So, to alter your comparison to this situation, it would be as if you told your muslim friends to join you celebrating christmas, not taking no as an answer. When they come you admit that you have no idea what Christmas is about because you spent all years stuffing with cookies. You tell them to say a prayer, which they refuse to do and your friends yell at them. You politely accept their decision. Afterwards, your friend proceeds hitting with a chair close to them because she likes it. Then they pull out a leg of the chair which is easily fixable since they would just have to screw it back in. They ask you why it must be done and if you can't celebrate without it. You ignore them and mind your business. They were wrong when they temporarily destroyed your chair but can you say that you did nothing wrong and they acted unreasonably?

He probably just wanted them to see something they never saw in their entire life, not realizing it bore them or they don't want to do it.
I get it that Aang got overly excited because it hit home but Toph got overly upset because it hit home just as well. You can't blame one and praise another for the same thing. Aang didn't respect their opinion and immediately included them in something he himself doesn't know. Toph didn't respect air acolytes and their happiness and took out on them something they didn't know. Both acted selfish but I still lean towards Toph in that argument because expecting everyone to respect a festival not even Aang knows what it is is extremely childish especially when he wants to stop cooperation of nations and something that took a very long time to establish for this single reason.

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D3stiny_Sm4sher
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« Reply #59 on: Mar 08, 2014 05:23 pm »

Definitely the best read of all comics so far for me!
I have to agree with the already stated opinions – it's more focussed, the things that happen seem to make a sense and the story arch is simply more interesting than Promise or Search.

My only problem was that Toph went WAAAY too fast from "Hey Satoru" to "let's make a partnership together and make a Lin". Seriously? This felt so artificial it made even Maiko look like a legit couple. (Tongue)
I think that for Toph, there were a few factors for this rapid developement: Firstly Satoru's adoration that she clearly enjoyed, secondly the fact that teaming up with him meant to score off Aang in their argument, and thirdly the fact that he really cherished her skills and what she has accomplished by inventing metalbending. Usually when she's travelling around with the Gaang, she doesn't get that much of attention...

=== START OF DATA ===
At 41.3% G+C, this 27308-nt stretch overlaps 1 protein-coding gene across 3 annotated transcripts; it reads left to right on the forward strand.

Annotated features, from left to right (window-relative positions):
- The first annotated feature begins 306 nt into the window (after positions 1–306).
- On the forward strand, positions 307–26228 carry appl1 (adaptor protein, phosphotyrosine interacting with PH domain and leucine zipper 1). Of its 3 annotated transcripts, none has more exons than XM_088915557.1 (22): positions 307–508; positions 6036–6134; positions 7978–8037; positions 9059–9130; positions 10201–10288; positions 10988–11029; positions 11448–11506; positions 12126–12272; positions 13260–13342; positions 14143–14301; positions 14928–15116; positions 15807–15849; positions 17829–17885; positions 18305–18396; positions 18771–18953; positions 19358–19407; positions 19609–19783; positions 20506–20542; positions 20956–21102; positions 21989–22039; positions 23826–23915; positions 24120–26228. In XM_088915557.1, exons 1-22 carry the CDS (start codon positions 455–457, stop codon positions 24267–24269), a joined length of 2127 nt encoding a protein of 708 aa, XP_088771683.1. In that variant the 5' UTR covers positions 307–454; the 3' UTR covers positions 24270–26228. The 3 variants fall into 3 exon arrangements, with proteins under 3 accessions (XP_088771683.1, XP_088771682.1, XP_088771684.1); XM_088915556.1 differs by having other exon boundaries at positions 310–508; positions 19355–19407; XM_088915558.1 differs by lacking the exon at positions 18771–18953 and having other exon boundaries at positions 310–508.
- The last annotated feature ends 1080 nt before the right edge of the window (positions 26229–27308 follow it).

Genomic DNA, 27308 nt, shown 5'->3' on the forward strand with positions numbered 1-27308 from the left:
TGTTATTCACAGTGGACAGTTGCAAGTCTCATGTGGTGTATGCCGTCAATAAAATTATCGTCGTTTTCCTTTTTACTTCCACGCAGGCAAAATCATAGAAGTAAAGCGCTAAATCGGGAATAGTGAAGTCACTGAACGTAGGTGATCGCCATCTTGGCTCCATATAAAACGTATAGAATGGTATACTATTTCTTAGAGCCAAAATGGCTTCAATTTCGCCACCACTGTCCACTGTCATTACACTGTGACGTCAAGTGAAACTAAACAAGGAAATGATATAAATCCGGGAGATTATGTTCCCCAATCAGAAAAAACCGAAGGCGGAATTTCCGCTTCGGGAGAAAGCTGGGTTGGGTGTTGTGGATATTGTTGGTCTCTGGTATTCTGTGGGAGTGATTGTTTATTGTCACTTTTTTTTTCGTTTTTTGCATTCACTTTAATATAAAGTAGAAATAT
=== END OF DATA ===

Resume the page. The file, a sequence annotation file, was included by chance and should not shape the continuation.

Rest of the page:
I also was really surprised for the first time in a long time by the ending of Part One. I really didn't expect Toph's father to be the co-owner of the factory, and it also didn't seem forced as some of the cliff-hangers of previous issues.

Yea, I mean, Aang calls it out as a "crush," which...seems about right. You can easily get a crush on someone from a single social encounter with them. Unfortunately, these comics literally can't afford to build up a true romance that we'll buy into, at least not in a single volume, especially with all the plot going on. At least in The Search it was implied that Ursa and Ikem were already very close with each other, already romantically involved, etc. I definitely think this volume was the most focused so far.

But, oh, you have Daddy issues. Yea. Woe is you. Tongue
It's not about her daddy issues, it's about the fact that Aang has no idea what the festival even is. Doing some random stuff without a reason and expecting everyone to comply is just very childish. Toph made a good point many times that he needs to explain it. What are they celebrating? Why are they celebrating it? What purpose does it serve? How can you pay respect to something when you have no idea what it is? What if they were supposed to bow down to sky or the birds on that exact place? What if they weren't supposed to sing, play on instruments and have picnic and it was simply what the kids were doing because they couldn't do the real thing like sealing a dark spirit? Aang literally does what he does for no reason simply because it was done that way before. He wanted to keep nations separated because it was that way before. Did he really learn nothing about that?

"Aang literally does what he does for no reason simply because it was done that way before. He wanted to keep nations separated because it was that way before."
Aang is doing what he's doing out of a combination of personal desire to relive his past but also because he HAS to learn and re-experience that past in order to preserve it, and rebirth the culture. He only wanted to keep the nations separate in a fit of hormonal silliness in The Promise -- a fit he quickly got over and retracted. At this point in the story, Aang is right back on track where he was when the war ended: he and Zuko want to create a new world of harmony. So while what you're saying is true, it's only true for brief parts, whereas Toph's brattiness and lack of perspective has more or less been a constant factor with her since her introduction, and so on the rare occasions she recognizes her issues, it's a big deal -- kind of like when Aang actually has those bursts of anger, it's kind of a big deal.